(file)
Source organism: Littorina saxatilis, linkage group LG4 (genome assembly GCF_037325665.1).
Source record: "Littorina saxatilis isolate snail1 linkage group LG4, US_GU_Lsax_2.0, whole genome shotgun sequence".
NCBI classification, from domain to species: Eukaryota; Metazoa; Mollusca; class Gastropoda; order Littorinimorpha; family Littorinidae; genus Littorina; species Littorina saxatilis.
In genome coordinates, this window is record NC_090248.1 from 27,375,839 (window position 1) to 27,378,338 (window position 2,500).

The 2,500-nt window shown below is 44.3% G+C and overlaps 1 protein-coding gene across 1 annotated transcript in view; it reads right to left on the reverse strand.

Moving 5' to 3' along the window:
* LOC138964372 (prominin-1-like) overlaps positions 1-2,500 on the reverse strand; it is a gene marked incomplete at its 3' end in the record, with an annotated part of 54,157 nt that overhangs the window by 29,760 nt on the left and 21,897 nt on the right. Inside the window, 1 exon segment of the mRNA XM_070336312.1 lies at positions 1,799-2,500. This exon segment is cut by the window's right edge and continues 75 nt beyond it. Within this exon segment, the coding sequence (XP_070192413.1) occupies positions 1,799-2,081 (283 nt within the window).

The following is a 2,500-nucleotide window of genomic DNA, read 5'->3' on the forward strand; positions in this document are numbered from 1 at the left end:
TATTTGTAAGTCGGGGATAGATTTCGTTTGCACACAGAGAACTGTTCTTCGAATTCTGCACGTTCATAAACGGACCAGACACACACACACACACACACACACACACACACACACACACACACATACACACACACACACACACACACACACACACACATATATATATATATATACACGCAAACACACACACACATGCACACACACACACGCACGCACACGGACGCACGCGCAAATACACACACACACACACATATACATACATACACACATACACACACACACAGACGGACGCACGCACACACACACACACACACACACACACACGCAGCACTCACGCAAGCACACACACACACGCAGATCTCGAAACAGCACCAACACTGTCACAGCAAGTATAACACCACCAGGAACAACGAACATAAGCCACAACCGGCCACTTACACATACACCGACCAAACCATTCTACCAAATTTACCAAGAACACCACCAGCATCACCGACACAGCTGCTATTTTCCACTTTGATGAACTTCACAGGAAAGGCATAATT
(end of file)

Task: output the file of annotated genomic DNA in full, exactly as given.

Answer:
Source organism: Littorina saxatilis, linkage group LG4 (genome assembly GCF_037325665.1).
Source record: "Littorina saxatilis isolate snail1 linkage group LG4, US_GU_Lsax_2.0, whole genome shotgun sequence".
NCBI classification, from domain to species: Eukaryota; Metazoa; Mollusca; class Gastropoda; order Littorinimorpha; family Littorinidae; genus Littorina; species Littorina saxatilis.
In genome coordinates, this window is record NC_090248.1 from 27,375,839 (window position 1) to 27,378,338 (window position 2,500).

The 2,500-nt window shown below is 44.3% G+C and overlaps 1 protein-coding gene across 1 annotated transcript in view; it reads right to left on the reverse strand.

Moving 5' to 3' along the window:
* LOC138964372 (prominin-1-like) overlaps positions 1-2,500 on the reverse strand; it is a gene marked incomplete at its 3' end in the record, with an annotated part of 54,157 nt that overhangs the window by 29,760 nt on the left and 21,897 nt on the right. Inside the window, 1 exon segment of the mRNA XM_070336312.1 lies at positions 1,799-2,500. This exon segment is cut by the window's right edge and continues 75 nt beyond it. Within this exon segment, the coding sequence (XP_070192413.1) occupies positions 1,799-2,081 (283 nt within the window).

The following is a 2,500-nucleotide window of genomic DNA, read 5'->3' on the forward strand; positions in this document are numbered from 1 at the left end:
TATTTGTAAGTCGGGGATAGATTTCGTTTGCACACAGAGAACTGTTCTTCGAATTCTGCACGTTCATAAACGGACCAGACACACACACACACACACACACACACACACACACACACACACACATACACACACACACACACACACACACACACACACATATATATATATATATACACGCAAACACACACACACATGCACACACACACACGCACGCACACGGACGCACGCGCAAATACACACACACACACACATATACATACATACACACATACACACACACACAGACGGACGCACGCACACACACACACACACACACACACACACGCAGCACTCACGCAAGCACACACACACACGCAGATCTCGAAACAGCACCAACACTGTCACAGCAAGTATAACACCACCAGGAACAACGAACATAAGCCACAACCGGCCACTTACACATACACCGACCAAACCATTCTACCAAATTTACCAAGAACACCACCAGCATCACCGACACAGCTGCTATTTTCCACTTTGATGAACTTCACAGGAAAGGCATAATT